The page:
Kurt ROGER (1895-1966)
Chamber Music: Quintet for Clarinet, Two Violins, Viola, Cello op. 116 (1966) [21:22]; Piano Sonata op. 43 (1943) [18:22]; Trio for Violin, Cello and Piano, op. 77 (1953) [12:46]; Variations on an Irish Air for Flute, Cello and Piano op. 58 (1948) [22:57]
Robert Plane (clarinet); Emily Beynon (flute); Mia Cooper, Lucy Gould (violin); David Adams (viola); Alice Neary (cello); Benjamin Frith (piano)
rec. 9-10 March, 12-14 May and 1 June 2009, Champs Hill, Pulborough, West Sussex, England. DDD
NAXOS 8.572238 [75:28]
I have to confess to never having heard Kurt Rogerís music before this disc arrived on my doorstep. Born in Austria, he studied with Schoenberg - although was not a disciple of the twelve-tone system. He later taught at the Vienna Conservatoire for fifteen years, before emigrating to American during the Nazi regime.
His musical style is a curious combination of traditional and forward-looking; the opening movement of the Clarinet Quintet is a moderately-paced Allegro, which is stylistically reminiscent of a combination of Tchaikovsky and Mahler. The central movement is deeply romantic in essence and brings to mind early Schoenberg. The music is lyrical, expressive and slightly nostalgic. This work was written shortly before the composerís death in 1966 and shows a maturity of style, with its elements fully integrated to create a convincing whole. The final movement has a distinctive flair, with fugal entries and dense polyphony. The playing is excellent throughout, with Robert Planeís silky clarinet sound providing a wonderful additional timbre to the polished strings.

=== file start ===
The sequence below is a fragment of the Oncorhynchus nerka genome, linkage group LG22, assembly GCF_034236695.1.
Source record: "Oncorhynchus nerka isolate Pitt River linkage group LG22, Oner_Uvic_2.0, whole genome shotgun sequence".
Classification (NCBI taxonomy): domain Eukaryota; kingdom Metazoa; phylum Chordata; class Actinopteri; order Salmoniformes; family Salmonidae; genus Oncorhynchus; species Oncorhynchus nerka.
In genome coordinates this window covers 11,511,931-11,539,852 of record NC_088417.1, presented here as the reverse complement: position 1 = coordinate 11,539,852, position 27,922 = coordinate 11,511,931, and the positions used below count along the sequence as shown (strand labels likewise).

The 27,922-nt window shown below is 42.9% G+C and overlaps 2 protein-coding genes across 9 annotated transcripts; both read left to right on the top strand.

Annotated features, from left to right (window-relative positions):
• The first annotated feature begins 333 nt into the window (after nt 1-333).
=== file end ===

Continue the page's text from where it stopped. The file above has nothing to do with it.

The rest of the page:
Written some twenty years earlier, while Roger was living in New York, the Piano Sonata is in a lighter style but is no less expressive. Beginning with a dramatic Toccata, the work incorporates styles from earlier eras, and Benjamin Frith performs with well-placed sensitivity. The central movement demonstrates an influence from Debussy and creates an atmospheric sound-world full of subtleties and nuances. The final movement, entitled Phantasmagoria is highly dramatic and captures the imagination, travelling through different fantasy worlds. This is a highly agreeable work which is delivered here with panache.
The Trio for Piano, Violin and Cello has a cheerful and somewhat triumphant opening movement, with strong melodic lines and an ebullient character. The central movement is more introspective and serious, with rich harmonies and at times an almost improvisatory feel. The short final movement returns to the jovial mood of the opening, and is more playful and full of charm.
The final work on the disc is the Variations on an Irish Air, which captivates from Emily Beynonís stunning opening flute solo. There is a sense of nostalgia here, and the folk-like melody lends itself to Rogerís style. The well-known melody is subjected to various treatments, orchestrations and harmonisations throughout the work and has an element of fantasy in the composerís explorations. The playing here is excellent throughout, giving a wonderful characterisation to the variations and a sound which is beautifully balanced between the instruments.
This CD presents Rogerís music in the best possible way, with committed performers who reach high standards throughout. This is an excellent introduction to his music, demonstrating the breadth of his talents as a composer and effectively conveying the emotional content of his works.